• Helene Jeppesen
    2019-03-02 22:52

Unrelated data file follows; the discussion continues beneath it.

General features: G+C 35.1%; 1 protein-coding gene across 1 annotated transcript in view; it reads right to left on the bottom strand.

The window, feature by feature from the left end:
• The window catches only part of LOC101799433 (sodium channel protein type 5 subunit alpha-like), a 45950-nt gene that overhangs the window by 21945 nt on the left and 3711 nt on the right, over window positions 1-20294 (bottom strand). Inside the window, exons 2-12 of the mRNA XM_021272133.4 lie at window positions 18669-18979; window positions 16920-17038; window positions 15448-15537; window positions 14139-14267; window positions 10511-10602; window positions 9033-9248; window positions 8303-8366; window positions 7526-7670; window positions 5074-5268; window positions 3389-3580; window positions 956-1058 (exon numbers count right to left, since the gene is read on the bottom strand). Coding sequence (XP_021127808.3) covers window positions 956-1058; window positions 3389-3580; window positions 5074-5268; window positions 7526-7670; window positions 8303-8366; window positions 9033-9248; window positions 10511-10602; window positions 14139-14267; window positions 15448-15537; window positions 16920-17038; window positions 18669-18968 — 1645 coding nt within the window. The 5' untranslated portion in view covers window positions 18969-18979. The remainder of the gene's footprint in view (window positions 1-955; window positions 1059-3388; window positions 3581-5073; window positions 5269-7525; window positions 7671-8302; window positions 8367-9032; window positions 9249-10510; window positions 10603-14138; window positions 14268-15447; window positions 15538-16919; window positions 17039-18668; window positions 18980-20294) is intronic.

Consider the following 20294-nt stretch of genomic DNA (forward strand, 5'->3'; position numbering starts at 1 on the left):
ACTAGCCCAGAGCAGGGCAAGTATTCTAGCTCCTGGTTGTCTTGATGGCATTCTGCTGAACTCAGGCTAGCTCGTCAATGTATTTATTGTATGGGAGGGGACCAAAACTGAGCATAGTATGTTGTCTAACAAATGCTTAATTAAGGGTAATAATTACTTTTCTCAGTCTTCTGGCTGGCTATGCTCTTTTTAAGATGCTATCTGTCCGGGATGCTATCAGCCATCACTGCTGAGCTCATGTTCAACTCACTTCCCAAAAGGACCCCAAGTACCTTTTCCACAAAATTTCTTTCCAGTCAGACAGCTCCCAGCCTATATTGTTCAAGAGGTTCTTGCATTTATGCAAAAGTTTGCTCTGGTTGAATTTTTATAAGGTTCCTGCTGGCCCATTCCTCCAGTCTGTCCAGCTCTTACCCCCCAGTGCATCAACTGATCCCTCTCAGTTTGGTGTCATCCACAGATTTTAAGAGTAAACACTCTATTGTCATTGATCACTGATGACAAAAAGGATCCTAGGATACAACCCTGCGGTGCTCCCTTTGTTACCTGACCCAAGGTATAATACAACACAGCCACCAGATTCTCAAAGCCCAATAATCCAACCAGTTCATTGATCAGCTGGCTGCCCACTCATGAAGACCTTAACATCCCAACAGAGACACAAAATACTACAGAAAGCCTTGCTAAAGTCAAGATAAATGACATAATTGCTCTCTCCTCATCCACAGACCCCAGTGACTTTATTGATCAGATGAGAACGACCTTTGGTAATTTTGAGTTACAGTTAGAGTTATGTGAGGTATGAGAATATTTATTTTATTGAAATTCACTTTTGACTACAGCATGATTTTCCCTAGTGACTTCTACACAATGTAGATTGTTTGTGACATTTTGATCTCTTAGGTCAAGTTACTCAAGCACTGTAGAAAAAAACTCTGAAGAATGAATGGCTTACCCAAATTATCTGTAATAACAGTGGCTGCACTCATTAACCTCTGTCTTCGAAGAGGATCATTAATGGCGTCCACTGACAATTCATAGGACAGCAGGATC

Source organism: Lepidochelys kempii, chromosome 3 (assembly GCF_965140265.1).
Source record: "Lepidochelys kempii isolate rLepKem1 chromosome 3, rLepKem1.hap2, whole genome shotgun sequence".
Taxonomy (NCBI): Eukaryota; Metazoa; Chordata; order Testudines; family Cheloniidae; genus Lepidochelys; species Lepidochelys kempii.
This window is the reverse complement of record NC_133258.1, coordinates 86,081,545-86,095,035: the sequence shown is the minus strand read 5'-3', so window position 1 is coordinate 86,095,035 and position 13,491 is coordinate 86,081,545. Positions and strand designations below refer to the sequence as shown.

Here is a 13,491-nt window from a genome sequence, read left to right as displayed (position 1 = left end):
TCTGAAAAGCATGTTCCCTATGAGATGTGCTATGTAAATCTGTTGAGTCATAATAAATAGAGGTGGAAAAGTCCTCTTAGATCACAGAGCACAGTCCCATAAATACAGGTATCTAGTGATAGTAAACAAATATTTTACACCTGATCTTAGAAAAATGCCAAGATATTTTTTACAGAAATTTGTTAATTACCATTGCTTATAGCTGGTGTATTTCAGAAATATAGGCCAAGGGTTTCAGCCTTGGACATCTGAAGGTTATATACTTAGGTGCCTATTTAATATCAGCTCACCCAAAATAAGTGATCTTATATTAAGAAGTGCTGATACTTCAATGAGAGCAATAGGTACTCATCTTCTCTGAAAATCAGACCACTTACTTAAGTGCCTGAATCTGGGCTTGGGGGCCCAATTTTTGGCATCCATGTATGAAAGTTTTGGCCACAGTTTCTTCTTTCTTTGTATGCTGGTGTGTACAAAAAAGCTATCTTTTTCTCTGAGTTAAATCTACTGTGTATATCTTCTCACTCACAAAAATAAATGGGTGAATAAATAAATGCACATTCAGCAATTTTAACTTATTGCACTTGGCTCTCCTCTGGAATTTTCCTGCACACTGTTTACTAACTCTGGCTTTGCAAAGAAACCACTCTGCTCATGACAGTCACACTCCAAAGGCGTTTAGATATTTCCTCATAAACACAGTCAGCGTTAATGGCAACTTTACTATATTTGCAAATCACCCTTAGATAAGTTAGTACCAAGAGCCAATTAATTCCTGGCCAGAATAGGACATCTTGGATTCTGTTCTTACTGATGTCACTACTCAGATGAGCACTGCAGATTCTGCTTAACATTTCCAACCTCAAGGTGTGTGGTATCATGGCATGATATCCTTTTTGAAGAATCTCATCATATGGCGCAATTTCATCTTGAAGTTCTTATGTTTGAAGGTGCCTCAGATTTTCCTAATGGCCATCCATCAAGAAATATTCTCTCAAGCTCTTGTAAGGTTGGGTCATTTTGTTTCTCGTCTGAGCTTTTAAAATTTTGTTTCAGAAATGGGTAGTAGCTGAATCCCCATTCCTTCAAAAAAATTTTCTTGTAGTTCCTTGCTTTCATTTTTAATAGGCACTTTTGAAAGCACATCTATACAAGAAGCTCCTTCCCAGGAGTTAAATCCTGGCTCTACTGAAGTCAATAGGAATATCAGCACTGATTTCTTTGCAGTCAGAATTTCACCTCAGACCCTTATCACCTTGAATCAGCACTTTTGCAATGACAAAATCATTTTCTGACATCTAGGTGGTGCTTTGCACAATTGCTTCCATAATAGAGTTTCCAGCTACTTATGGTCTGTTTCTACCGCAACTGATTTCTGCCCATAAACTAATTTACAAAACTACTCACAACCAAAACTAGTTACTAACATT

I thought this book would take me days to read because of its tiny font and many pages, but it actually only took me a couple of days. That just goes to show how fantastic this book is. I've only read one other of Chimamanda's books - "Half of a Yellow Sun" - so I kind of thought that I knew what I was going into. However, "Americanah" is very different! The tone of voice is so honest and Chimamanda's many observations of American vs. Nigerian culture are remarkable. This is a book about the culture clash between the third world and the western world. It's a book about dreaming and hoping for a better life and then realizing what that better life is actually all about. Ifem, the main character, is funny, honest and very interesting, and I wanted for her to be my best friend! Some of her remarks on American culture were on point (however, I'm judging as a non-American!). One thing that I liked about this book is the way the plot is structured. I thought we would follow Ifem, who lives in Nigeria and then decides to split from her boyfriend to go to America. However, we meet Ifem as she is about to return to Nigeria after having lived in the States for 15 years, and so this story becomes a long flashback on her life in Nigeria, her move to America and her changes during all those years. I have high praise for this book - my only problem with it is that to me, it sometimes felt more like a non-fictional book on blacks in America and not a fictional story on Ifem and her life. I felt like Chimamanda was lashing out a bit too much, giving us endless examples of the differences between the two countries. Don't get me wrong - I loved those observations, but at times I did miss feeling like being in a fictional world. "Americanah" is such an interesting book that broadened my perspective on Nigeria and black people in America - I most definitely recommend it to everyone!